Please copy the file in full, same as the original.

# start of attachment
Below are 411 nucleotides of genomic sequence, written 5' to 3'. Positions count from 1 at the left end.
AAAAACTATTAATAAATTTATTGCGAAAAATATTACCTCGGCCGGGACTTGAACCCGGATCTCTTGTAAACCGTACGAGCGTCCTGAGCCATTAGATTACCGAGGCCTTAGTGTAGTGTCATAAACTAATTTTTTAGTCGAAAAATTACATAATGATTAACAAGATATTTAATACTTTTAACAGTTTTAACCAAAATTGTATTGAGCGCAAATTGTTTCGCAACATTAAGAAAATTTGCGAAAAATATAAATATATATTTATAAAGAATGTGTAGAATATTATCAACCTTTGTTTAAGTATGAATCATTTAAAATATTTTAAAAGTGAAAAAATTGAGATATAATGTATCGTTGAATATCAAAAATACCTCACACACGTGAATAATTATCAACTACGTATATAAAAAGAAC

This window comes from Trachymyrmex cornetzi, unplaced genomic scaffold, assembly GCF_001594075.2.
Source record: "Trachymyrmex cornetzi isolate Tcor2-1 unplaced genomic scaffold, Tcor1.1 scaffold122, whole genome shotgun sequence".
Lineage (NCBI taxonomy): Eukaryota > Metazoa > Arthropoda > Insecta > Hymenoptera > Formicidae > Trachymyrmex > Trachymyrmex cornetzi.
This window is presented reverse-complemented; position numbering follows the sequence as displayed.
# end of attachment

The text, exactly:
Below are 411 nucleotides of genomic sequence, written 5' to 3'. Positions count from 1 at the left end.
AAAAACTATTAATAAATTTATTGCGAAAAATATTACCTCGGCCGGGACTTGAACCCGGATCTCTTGTAAACCGTACGAGCGTCCTGAGCCATTAGATTACCGAGGCCTTAGTGTAGTGTCATAAACTAATTTTTTAGTCGAAAAATTACATAATGATTAACAAGATATTTAATACTTTTAACAGTTTTAACCAAAATTGTATTGAGCGCAAATTGTTTCGCAACATTAAGAAAATTTGCGAAAAATATAAATATATATTTATAAAGAATGTGTAGAATATTATCAACCTTTGTTTAAGTATGAATCATTTAAAATATTTTAAAAGTGAAAAAATTGAGATATAATGTATCGTTGAATATCAAAAATACCTCACACACGTGAATAATTATCAACTACGTATATAAAAAGAAC

This window comes from Trachymyrmex cornetzi, unplaced genomic scaffold, assembly GCF_001594075.2.
Source record: "Trachymyrmex cornetzi isolate Tcor2-1 unplaced genomic scaffold, Tcor1.1 scaffold122, whole genome shotgun sequence".
Lineage (NCBI taxonomy): Eukaryota > Metazoa > Arthropoda > Insecta > Hymenoptera > Formicidae > Trachymyrmex > Trachymyrmex cornetzi.
This window is presented reverse-complemented; position numbering follows the sequence as displayed.